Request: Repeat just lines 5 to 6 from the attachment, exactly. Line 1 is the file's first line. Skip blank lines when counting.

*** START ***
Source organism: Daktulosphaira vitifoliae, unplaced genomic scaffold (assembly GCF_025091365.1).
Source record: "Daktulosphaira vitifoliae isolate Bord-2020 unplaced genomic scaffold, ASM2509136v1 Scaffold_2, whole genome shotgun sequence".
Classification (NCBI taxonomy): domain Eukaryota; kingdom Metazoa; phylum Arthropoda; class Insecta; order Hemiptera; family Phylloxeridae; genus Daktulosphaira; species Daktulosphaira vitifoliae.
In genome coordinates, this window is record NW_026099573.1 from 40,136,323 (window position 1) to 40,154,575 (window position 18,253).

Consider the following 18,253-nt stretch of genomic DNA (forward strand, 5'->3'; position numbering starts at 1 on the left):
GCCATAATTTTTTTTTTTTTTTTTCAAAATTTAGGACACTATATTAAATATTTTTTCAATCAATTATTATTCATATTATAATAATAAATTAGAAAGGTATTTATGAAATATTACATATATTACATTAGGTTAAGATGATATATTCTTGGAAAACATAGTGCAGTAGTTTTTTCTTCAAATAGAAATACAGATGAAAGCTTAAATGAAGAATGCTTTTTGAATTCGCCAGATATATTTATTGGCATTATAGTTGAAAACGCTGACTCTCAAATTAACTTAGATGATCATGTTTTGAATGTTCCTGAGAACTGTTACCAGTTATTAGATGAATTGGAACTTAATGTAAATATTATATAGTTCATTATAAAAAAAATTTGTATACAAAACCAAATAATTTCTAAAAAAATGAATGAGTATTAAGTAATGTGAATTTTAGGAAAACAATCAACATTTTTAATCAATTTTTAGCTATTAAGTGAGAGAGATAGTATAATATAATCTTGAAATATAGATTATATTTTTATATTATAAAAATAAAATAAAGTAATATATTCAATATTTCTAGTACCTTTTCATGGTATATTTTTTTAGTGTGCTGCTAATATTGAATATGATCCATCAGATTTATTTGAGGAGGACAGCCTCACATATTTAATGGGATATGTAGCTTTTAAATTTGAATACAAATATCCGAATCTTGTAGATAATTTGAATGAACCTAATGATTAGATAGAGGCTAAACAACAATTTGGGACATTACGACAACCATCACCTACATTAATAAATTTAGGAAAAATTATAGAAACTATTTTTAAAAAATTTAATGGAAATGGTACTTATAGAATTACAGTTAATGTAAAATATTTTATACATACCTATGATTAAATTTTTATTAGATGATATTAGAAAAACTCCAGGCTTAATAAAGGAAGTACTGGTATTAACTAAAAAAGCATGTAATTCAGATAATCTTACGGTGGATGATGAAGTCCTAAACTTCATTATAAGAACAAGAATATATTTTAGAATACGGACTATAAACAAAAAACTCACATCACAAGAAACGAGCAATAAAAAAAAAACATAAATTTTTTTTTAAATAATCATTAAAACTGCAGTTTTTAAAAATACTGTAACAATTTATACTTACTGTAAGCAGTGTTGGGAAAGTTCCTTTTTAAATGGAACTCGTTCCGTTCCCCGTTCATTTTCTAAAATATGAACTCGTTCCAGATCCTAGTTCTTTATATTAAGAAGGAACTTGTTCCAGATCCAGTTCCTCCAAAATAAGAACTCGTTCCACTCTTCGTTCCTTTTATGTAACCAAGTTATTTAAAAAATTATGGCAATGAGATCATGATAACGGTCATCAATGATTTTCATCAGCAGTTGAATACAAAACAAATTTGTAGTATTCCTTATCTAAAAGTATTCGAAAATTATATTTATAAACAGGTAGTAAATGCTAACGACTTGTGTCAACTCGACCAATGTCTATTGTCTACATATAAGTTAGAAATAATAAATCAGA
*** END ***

Consider the following 18,253-nt stretch of genomic DNA (forward strand, 5'->3'; position numbering starts at 1 on the left):
GCCATAATTTTTTTTTTTTTTTTTCAAAATTTAGGACACTATATTAAATATTTTTTCAATCAATTATTATTCATATTATAATAATAAATTAGAAAGGTATTTATGAAATATTACATATATTACATTAGGTTAAGATGATATATTCTTGGAAAACATAGTGCAGTAGTTTTTTCTTCAAATAGAAATACAGATGAAAGCTTAAATGAAGAATGCTTTTTGAATTCGCCAGATATATTTATTGGCATTATAGTTGAAAACGCTGACTCTCAAATTAACTTAGATGATCATGTTTTGAATGTTCCTGAGAACTGTTACCAGTTATTAGATGAATTGGAACTTAATGTAAATATTATATAGTTCATTATAAAAAAAATTTGTATACAAAACCAAATAATTTCTAAAAAAATGAATGAGTATTAAGTAATGTGAATTTTAGGAAAACAATCAACATTTTTAATCAATTTTTAGCTATTAAGTGAGAGAGATAGTATAATATAATCTTGAAATATAGATTATATTTTTATATTATAAAAATAAAATAAAGTAATATATTCAATATTTCTAGTACCTTTTCATGGTATATTTTTTTAGTGTGCTGCTAATATTGAATATGATCCATCAGATTTATTTGAGGAGGACAGCCTCACATATTTAATGGGATATGTAGCTTTTAAATTTGAATACAAATATCCGAATCTTGTAGATAATTTGAATGAACCTAATGATTAGATAGAGGCTAAACAACAATTTGGGACATTACGACAACCATCACCTACATTAATAAATTTAGGAAAAATTATAGAAACTATTTTTAAAAAATTTAATGGAAATGGTACTTATAGAATTACAGTTAATGTAAAATATTTTATACATACCTATGATTAAATTTTTATTAGATGATATTAGAAAAACTCCAGGCTTAATAAAGGAAGTACTGGTATTAACTAAAAAAGCATGTAATTCAGATAATCTTACGGTGGATGATGAAGTCCTAAACTTCATTATAAGAACAAGAATATATTTTAGAATACGGACTATAAACAAAAAACTCACATCACAAGAAACGAGCAATAAAAAAAAAACATAAATTTTTTTTTAAATAATCATTAAAACTGCAGTTTTTAAAAATACTGTAACAATTTATACTTACTGTAAGCAGTGTTGGGAAAGTTCCTTTTTAAATGGAACTCGTTCCGTTCCCCGTTCATTTTCTAAAATATGAACTCGTTCCAGATCCTAGTTCTTTATATTAAGAAGGAACTTGTTCCAGATCCAGTTCCTCCAAAATAAGAACTCGTTCCACTCTTCGTTCCTTTTATGTAACCAAGTTATTTAAAAAATTATGGCAATGAGATCATGATAACGGTCATCAATGATTTTCATCAGCAGTTGAATACAAAACAAATTTGTAGTATTCCTTATCTAAAAGTATTCGAAAATTATATTTATAAACAGGTAGTAAATGCTAACGACTTGTGTCAACTCGACCAATGTCTATTGTCTACATATAAGTTAGAAATAATAAATCAGA